James Jolly talks to one of the US's hottest musical properties
NM It can! The way that I wrote the piano part for this – for me to play – is weird! There are a couple of places where, depending on where I start in relation to the rest of the instruments, it can go in different ways. It’s sort of aleatoric, but very very controlled. It’s a sort of ‘if…then’ function.
JJ And is it the same dance?
NM No, they’ll react in different ways appropriately. But Stephen did it in such a way that they wait for things to happen and then react to it. You know the way people talk about chamber music: "Oh, it’s a conversation" – but I’ve always liked the idea that rather than being a conversation between the players it’s like a whole bunch of people at desks on the phone talking to other people that you can’t see.
JJ So it’s a conversation – but not between the players on stage!
NM Exactly! There are certain sections where each player is doing his or her own little thing and the piano sort of organises it all together with this gigantic ‘thump’ and everyone has to change. Which for me is a fun, physical way to treat chamber music.
JJ So was "I Drink the Air…" a kind of milestone – in scale and ambition – of what you’ve been writing?
and no. It was definitely the longest unbroken thing I’d done, but it
was a really easy collaboration. It didn’t feel like I was doing this
really enormous crazy effort: it felt very workmanlike and it felt good
to produce that much music for a single thing. It’s a lot!
JJ But then you sets your sights on an opera – and that’s a huge structure.
NM Writing large things like operas does have the advantage that the libretto provides you with a structure, and it’s not joined episodes. An opera needs to feel like a single big idea! It has a lot of rooms in it, but it’s one single entity! Structure is scary if you stop and think about writing two hours of music!
"I Drink the Air Before Me" (Footage courtesy Pat Jaffe & Gil Gilbert)
JJ Presumably there are instances where you don’t have a lot of choice; people come and say "We want you to do such and such…" presumably at that point you think "I haven’t written a symphony, or a concerto and I want to do that next as a kind of rite of passage".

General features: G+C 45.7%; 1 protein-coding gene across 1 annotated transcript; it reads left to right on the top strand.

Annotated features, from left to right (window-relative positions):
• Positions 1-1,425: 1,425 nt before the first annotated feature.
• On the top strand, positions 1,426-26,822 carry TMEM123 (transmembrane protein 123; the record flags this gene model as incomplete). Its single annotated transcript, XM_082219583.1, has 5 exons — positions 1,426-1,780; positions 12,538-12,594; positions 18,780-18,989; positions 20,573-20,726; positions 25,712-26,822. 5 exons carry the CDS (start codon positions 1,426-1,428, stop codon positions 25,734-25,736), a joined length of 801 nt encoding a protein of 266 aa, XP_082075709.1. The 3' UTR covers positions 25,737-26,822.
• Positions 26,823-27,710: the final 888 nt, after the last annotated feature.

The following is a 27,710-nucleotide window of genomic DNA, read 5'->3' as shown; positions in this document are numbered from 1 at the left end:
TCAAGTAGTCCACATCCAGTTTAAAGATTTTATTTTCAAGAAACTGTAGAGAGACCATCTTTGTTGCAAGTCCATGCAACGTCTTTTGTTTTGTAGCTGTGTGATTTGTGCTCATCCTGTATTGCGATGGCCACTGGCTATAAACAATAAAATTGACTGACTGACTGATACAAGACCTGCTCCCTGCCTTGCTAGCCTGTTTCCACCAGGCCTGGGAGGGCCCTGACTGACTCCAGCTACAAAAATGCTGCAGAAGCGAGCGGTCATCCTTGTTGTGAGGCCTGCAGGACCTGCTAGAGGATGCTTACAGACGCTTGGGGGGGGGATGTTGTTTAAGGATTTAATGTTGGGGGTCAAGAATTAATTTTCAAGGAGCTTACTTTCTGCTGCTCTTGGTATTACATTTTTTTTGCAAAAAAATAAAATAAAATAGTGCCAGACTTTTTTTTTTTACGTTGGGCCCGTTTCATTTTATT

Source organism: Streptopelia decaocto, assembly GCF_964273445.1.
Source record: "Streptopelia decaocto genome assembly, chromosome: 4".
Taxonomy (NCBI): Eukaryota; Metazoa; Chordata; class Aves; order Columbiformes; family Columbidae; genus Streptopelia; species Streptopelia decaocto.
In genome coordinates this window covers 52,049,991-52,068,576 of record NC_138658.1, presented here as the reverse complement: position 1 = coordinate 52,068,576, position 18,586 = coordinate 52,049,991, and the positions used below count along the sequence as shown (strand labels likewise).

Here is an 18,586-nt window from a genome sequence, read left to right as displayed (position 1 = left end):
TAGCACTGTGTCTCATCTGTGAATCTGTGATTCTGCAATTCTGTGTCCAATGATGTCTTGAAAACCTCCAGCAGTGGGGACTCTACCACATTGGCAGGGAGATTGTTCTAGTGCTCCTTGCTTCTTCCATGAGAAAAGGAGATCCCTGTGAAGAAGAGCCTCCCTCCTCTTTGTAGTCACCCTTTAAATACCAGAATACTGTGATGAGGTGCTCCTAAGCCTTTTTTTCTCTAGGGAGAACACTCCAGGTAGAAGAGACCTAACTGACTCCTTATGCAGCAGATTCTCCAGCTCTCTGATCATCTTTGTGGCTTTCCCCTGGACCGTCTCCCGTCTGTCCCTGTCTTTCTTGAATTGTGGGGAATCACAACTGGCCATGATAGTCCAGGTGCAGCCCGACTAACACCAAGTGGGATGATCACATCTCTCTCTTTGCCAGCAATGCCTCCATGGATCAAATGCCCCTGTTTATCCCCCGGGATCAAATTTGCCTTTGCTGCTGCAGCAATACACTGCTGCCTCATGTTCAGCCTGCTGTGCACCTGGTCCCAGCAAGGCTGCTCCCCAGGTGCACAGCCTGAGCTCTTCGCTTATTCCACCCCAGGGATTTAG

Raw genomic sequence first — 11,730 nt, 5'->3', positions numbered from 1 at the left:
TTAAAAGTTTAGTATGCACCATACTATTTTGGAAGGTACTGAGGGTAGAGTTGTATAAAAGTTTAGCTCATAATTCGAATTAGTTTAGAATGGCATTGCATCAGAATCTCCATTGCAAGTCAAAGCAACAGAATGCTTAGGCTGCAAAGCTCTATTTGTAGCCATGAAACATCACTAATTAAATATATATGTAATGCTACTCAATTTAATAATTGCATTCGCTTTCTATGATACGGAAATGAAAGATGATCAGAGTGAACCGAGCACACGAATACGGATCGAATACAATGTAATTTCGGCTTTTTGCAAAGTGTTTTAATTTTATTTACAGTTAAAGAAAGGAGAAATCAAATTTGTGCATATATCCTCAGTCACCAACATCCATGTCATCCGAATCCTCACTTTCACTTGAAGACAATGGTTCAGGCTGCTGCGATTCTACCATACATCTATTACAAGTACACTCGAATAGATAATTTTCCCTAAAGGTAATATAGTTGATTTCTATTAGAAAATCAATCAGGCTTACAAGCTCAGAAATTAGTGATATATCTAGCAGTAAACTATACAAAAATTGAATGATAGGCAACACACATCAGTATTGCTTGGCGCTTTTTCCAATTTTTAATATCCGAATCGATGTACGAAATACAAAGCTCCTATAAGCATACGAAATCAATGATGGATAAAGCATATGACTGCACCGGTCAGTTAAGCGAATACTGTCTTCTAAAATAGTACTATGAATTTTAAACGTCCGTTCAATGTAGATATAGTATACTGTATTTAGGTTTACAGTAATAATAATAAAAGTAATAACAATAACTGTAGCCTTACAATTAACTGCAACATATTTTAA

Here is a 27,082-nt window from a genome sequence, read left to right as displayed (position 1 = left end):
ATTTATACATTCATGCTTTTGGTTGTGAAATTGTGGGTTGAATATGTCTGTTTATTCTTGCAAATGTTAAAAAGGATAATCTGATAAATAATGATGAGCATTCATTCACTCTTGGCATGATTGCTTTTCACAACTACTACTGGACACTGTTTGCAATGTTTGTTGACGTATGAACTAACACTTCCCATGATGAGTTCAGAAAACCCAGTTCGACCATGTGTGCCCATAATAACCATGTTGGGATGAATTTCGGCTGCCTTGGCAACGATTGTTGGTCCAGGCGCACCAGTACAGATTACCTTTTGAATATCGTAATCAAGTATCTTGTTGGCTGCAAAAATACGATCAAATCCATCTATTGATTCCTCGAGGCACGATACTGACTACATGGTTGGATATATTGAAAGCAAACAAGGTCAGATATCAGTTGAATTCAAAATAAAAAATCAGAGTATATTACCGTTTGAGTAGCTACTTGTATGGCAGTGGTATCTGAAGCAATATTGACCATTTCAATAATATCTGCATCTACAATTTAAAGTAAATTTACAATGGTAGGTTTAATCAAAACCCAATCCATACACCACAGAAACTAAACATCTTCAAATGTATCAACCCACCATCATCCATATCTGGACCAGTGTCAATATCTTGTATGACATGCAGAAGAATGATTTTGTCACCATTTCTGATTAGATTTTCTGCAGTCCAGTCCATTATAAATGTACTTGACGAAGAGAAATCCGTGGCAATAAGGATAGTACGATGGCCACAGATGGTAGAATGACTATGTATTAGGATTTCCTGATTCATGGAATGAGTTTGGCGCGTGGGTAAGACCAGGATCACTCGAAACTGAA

NM The ideal situation is to take work that you want to do and not have to do a million of the same thing. In a lot of cases the commissions themselves bear a kind of structural requirement. But that’s good and to be celebrated.
JJ Do you warm to the idea of composer as profession. You sit down at the start of a day and think "This is what I’ve got to do today".
NM I totally do!
JJ And does writing music come easily?
NM Thinking about it like that it does, but actually doing it, not necessarily all the time. I always think about the extraordinary amount of music that church composers had to generate.
JJ Like Bach! If he was physically to write out all his music, how would he have had the time without actually composing the stuff as well?
NM I know – even as a copy job it’s mind boggling! Maybe he had all his kids upstairs writing it all out! Or even someone like Orlando Gibbons… There’s a lot of Gibbons and it’s all complicated. Or Byrd or anyone who was really a state employee! There’s a real bullshit filter on that kind of music because you just don’t have time to go into the woods and commune with nature! It’s Thursday and the choir’s waiting for the parts! I think that model of working is really good – again I think of the church composers in that regard. You think of the amount of really emotionally compelling and emotionally involved music – Taverner or Byrd, who’s really the best example. It was all done incredibly quickly and all done over an incredibly short period of time, and it was sort of dropped into the stream of this repertoire and it’s been there ever since. There’s something really crazy and fabulous about that. That to me as a kid was completely at odds with the pedagogical thing that basically Germany was this clock-making place that turned into this big emotional place and that was the history of music! People were once craftsmen and then all of a sudden they had ideas about philosophy and the nature of humanity and then "It’s Beethoven" or "It’s Wagner!" …
JJ … for a huge length of time!
NM Yes, for many, many years!
JJ But in a way as an American composer you can draw on a much more democratic background. It’s much freer because there’s a huge ocean in the way and you could say goodbye to the German tradition.
NM Yes, in a way. But it’s like that creeping chervil – those things never go away! You can pretend like it’s not there! People seem to know more about music that isn't their own. Just the other day I was talking to the Guildhall kids and it was all "Stockhausen this and Stockhausen that". And I was like "Does anyone know the Britten Abraham and Isaac Canticle" and it was like "Who?" But there is something fun about being American but it’s not to say we don’t have baggage. We have a ton of baggage but it just expresses itself in a different way. And the Continental traditions when they were adopted, were adopted real hard!
JJ But presumably writing something like film music doesn’t carry the same kind of stigma that it does this side of the pond…
NM Oh it does! You just think it doesn’t because we make it seem so effortless and fun! No, of course it does – but not like you have to care! What does stigma even mean! People are still hanging on real hard to high/low, uptown/downtown, but it’s generational.
JJ …and the watershed between the generations is moving ever higher so soon the divide between people who have no problem with a composers writing film music and those who do is …
NM …if we hold our breath for ten years then it’ll be fine! They’ll all have died off! Or their students will have mellowed out. I just don’t worry about it.